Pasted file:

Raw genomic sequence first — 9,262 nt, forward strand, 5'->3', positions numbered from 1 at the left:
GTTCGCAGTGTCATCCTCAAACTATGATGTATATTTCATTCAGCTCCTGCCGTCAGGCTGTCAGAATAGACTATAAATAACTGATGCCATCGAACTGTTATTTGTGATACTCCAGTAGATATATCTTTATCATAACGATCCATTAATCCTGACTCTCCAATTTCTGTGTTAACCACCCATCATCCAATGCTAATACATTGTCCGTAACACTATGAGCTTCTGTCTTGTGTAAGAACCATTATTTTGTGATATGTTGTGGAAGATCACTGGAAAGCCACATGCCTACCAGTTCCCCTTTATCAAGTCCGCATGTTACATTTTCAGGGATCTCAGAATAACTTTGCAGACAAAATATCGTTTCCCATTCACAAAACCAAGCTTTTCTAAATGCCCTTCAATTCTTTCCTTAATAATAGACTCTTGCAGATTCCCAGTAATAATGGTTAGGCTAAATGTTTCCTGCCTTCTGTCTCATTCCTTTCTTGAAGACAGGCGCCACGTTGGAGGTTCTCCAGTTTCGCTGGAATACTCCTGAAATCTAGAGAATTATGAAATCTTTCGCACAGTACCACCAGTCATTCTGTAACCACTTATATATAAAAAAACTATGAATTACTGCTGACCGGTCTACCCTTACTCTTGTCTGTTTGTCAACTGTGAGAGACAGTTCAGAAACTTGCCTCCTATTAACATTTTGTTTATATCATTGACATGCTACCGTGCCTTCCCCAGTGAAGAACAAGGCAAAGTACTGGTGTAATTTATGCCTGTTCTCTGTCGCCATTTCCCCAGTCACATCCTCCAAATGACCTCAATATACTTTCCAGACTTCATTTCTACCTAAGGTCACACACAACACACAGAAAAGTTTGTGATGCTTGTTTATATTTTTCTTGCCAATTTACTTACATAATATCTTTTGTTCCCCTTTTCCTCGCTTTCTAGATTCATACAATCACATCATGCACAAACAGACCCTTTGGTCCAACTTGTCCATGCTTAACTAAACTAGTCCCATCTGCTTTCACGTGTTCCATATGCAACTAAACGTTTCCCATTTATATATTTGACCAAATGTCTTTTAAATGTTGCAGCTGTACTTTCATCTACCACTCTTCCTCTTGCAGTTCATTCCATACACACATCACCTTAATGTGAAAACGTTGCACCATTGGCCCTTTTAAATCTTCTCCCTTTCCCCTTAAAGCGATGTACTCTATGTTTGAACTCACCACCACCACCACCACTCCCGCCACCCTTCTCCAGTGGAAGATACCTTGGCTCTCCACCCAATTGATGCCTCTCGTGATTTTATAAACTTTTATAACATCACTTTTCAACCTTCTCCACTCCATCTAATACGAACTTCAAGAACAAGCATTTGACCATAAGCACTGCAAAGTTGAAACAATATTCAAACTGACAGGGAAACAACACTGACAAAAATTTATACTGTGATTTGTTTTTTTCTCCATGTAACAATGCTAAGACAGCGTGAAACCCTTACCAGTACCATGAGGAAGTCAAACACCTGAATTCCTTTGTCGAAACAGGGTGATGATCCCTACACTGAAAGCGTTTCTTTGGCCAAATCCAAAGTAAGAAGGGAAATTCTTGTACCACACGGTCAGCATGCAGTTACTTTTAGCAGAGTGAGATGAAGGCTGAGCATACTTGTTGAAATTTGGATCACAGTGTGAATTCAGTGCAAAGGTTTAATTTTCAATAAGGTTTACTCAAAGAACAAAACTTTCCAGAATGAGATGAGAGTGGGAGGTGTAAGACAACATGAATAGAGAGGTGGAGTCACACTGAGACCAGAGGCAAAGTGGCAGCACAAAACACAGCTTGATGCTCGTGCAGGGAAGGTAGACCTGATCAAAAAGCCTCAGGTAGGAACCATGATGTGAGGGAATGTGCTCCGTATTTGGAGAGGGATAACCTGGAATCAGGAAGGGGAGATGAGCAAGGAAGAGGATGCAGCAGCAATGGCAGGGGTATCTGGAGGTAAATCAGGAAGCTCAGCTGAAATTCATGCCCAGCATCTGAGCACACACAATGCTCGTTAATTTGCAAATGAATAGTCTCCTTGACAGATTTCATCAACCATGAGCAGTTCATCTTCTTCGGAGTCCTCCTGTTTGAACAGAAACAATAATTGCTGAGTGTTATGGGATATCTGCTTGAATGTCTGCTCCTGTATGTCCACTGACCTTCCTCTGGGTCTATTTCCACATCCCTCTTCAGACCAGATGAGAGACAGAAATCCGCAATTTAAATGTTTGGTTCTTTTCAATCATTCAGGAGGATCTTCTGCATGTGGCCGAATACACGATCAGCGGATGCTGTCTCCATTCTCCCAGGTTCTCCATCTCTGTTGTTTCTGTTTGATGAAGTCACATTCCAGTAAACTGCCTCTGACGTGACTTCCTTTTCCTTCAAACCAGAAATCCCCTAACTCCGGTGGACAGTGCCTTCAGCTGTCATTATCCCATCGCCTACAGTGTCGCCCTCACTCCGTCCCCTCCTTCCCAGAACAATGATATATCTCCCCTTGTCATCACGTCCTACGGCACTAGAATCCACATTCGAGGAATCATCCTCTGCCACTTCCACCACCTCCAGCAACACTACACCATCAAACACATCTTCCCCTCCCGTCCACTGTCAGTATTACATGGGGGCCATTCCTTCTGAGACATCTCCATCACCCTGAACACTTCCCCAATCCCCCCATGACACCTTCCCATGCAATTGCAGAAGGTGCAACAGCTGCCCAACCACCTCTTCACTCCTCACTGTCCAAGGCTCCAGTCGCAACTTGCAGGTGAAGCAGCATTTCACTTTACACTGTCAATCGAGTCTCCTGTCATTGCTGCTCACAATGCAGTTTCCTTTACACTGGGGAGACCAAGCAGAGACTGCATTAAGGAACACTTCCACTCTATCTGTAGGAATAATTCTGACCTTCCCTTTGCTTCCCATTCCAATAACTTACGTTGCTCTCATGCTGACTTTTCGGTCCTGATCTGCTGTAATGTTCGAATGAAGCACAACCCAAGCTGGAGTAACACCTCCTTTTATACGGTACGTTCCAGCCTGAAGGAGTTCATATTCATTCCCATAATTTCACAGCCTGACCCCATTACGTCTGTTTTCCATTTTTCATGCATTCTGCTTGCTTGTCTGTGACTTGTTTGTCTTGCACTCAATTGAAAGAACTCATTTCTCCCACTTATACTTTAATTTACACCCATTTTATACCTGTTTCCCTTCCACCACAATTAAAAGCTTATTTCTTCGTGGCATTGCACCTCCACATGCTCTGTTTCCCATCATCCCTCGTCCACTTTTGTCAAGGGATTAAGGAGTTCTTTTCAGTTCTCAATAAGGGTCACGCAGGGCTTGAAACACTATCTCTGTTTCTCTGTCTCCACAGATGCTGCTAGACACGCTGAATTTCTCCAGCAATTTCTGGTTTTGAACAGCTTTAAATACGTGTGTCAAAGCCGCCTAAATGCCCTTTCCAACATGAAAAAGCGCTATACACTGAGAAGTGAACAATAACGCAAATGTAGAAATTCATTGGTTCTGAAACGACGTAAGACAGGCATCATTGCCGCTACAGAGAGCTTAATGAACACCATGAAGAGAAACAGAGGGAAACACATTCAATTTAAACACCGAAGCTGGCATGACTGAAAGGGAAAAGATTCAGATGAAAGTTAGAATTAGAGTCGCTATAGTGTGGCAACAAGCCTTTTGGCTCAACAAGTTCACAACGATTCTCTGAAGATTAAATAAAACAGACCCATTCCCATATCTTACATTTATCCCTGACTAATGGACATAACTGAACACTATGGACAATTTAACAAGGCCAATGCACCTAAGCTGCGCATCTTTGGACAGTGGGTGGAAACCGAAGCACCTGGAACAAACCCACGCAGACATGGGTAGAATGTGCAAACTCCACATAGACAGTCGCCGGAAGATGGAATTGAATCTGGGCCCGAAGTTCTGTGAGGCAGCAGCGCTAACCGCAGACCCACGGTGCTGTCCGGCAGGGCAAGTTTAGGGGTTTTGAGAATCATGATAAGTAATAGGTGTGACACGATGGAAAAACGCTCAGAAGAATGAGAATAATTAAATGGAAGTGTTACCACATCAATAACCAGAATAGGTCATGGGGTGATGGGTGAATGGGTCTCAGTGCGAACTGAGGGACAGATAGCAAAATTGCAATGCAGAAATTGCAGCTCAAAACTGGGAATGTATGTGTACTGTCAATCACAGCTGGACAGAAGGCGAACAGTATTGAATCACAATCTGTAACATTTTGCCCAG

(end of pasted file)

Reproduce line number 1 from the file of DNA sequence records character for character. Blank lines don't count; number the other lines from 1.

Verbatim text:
Raw genomic sequence first — 9,262 nt, forward strand, 5'->3', positions numbered from 1 at the left: